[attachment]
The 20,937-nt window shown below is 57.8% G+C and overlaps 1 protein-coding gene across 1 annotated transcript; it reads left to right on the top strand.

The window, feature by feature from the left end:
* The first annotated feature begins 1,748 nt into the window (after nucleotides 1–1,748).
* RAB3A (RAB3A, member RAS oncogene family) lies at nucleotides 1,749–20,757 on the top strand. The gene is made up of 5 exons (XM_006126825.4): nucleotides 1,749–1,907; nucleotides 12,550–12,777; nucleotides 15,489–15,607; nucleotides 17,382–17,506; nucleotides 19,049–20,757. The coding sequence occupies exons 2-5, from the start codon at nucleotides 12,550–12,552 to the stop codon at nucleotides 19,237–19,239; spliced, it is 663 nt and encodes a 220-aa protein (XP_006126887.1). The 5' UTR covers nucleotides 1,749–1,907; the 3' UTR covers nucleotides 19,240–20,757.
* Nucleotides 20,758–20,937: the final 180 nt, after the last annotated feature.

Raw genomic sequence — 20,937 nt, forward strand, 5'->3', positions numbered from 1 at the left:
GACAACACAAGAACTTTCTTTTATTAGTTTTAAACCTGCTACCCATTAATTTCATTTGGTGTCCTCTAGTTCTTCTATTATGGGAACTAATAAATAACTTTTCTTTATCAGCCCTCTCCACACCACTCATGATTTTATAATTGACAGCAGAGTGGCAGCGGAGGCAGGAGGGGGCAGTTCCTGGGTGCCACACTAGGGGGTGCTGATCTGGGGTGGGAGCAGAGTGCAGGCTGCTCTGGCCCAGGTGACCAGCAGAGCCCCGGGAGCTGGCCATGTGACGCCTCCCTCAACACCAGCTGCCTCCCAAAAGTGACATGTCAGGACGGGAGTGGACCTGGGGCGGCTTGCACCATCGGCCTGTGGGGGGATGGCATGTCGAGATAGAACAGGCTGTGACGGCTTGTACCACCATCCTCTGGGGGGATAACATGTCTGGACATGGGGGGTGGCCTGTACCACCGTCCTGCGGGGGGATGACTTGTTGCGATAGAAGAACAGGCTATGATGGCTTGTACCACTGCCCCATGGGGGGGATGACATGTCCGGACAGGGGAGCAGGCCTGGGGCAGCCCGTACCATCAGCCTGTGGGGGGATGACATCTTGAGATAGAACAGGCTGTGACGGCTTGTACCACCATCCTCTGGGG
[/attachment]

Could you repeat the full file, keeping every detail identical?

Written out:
The 20,937-nt window shown below is 57.8% G+C and overlaps 1 protein-coding gene across 1 annotated transcript; it reads left to right on the top strand.

The window, feature by feature from the left end:
* The first annotated feature begins 1,748 nt into the window (after nucleotides 1–1,748).
* RAB3A (RAB3A, member RAS oncogene family) lies at nucleotides 1,749–20,757 on the top strand. The gene is made up of 5 exons (XM_006126825.4): nucleotides 1,749–1,907; nucleotides 12,550–12,777; nucleotides 15,489–15,607; nucleotides 17,382–17,506; nucleotides 19,049–20,757. The coding sequence occupies exons 2-5, from the start codon at nucleotides 12,550–12,552 to the stop codon at nucleotides 19,237–19,239; spliced, it is 663 nt and encodes a 220-aa protein (XP_006126887.1). The 5' UTR covers nucleotides 1,749–1,907; the 3' UTR covers nucleotides 19,240–20,757.
* Nucleotides 20,758–20,937: the final 180 nt, after the last annotated feature.

Raw genomic sequence — 20,937 nt, forward strand, 5'->3', positions numbered from 1 at the left:
GACAACACAAGAACTTTCTTTTATTAGTTTTAAACCTGCTACCCATTAATTTCATTTGGTGTCCTCTAGTTCTTCTATTATGGGAACTAATAAATAACTTTTCTTTATCAGCCCTCTCCACACCACTCATGATTTTATAATTGACAGCAGAGTGGCAGCGGAGGCAGGAGGGGGCAGTTCCTGGGTGCCACACTAGGGGGTGCTGATCTGGGGTGGGAGCAGAGTGCAGGCTGCTCTGGCCCAGGTGACCAGCAGAGCCCCGGGAGCTGGCCATGTGACGCCTCCCTCAACACCAGCTGCCTCCCAAAAGTGACATGTCAGGACGGGAGTGGACCTGGGGCGGCTTGCACCATCGGCCTGTGGGGGGATGGCATGTCGAGATAGAACAGGCTGTGACGGCTTGTACCACCATCCTCTGGGGGGATAACATGTCTGGACATGGGGGGTGGCCTGTACCACCGTCCTGCGGGGGGATGACTTGTTGCGATAGAAGAACAGGCTATGATGGCTTGTACCACTGCCCCATGGGGGGGATGACATGTCCGGACAGGGGAGCAGGCCTGGGGCAGCCCGTACCATCAGCCTGTGGGGGGATGACATCTTGAGATAGAACAGGCTGTGACGGCTTGTACCACCATCCTCTGGGG